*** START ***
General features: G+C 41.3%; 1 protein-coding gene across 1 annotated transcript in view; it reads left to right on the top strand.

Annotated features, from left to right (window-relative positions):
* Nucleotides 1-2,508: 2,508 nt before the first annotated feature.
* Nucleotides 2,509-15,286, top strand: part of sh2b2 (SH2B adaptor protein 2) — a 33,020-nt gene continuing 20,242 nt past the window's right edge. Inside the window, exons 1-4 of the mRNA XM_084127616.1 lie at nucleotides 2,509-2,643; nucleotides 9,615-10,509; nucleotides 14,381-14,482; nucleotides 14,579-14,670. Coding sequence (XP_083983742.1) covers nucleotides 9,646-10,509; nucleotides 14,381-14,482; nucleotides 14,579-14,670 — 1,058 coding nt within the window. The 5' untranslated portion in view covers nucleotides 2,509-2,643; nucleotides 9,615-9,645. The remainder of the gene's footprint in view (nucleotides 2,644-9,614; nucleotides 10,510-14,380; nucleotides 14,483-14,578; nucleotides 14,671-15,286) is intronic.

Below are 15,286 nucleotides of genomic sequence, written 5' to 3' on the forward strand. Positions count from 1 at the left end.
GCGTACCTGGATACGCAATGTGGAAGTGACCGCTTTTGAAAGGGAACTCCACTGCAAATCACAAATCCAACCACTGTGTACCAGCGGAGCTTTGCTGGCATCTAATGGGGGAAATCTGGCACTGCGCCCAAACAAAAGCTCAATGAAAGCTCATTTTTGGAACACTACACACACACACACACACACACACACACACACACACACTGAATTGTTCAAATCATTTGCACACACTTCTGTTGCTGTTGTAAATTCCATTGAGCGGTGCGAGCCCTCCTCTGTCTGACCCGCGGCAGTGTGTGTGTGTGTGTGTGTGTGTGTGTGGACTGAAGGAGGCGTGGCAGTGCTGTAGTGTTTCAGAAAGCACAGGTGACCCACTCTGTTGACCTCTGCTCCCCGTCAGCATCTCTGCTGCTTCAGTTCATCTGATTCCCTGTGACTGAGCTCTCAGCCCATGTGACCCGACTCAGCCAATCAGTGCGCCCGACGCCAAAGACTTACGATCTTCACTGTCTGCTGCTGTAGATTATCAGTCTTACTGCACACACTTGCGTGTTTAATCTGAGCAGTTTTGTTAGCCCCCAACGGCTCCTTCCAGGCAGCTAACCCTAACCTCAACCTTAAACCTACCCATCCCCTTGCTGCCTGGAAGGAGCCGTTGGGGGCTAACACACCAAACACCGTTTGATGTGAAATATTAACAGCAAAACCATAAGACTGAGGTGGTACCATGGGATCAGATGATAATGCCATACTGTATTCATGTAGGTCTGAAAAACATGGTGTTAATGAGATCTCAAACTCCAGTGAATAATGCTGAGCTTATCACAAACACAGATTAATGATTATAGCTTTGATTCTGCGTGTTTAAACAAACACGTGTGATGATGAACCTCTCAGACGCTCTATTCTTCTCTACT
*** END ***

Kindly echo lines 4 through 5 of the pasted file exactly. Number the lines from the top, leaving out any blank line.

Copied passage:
* Nucleotides 2,509-15,286, top strand: part of sh2b2 (SH2B adaptor protein 2) — a 33,020-nt gene continuing 20,242 nt past the window's right edge. Inside the window, exons 1-4 of the mRNA XM_084127616.1 lie at nucleotides 2,509-2,643; nucleotides 9,615-10,509; nucleotides 14,381-14,482; nucleotides 14,579-14,670. Coding sequence (XP_083983742.1) covers nucleotides 9,646-10,509; nucleotides 14,381-14,482; nucleotides 14,579-14,670 — 1,058 coding nt within the window. The 5' untranslated portion in view covers nucleotides 2,509-2,643; nucleotides 9,615-9,645. The remainder of the gene's footprint in view (nucleotides 2,644-9,614; nucleotides 10,510-14,380; nucleotides 14,483-14,578; nucleotides 14,671-15,286) is intronic.

Below are 15,286 nucleotides of genomic sequence, written 5' to 3' on the forward strand. Positions count from 1 at the left end.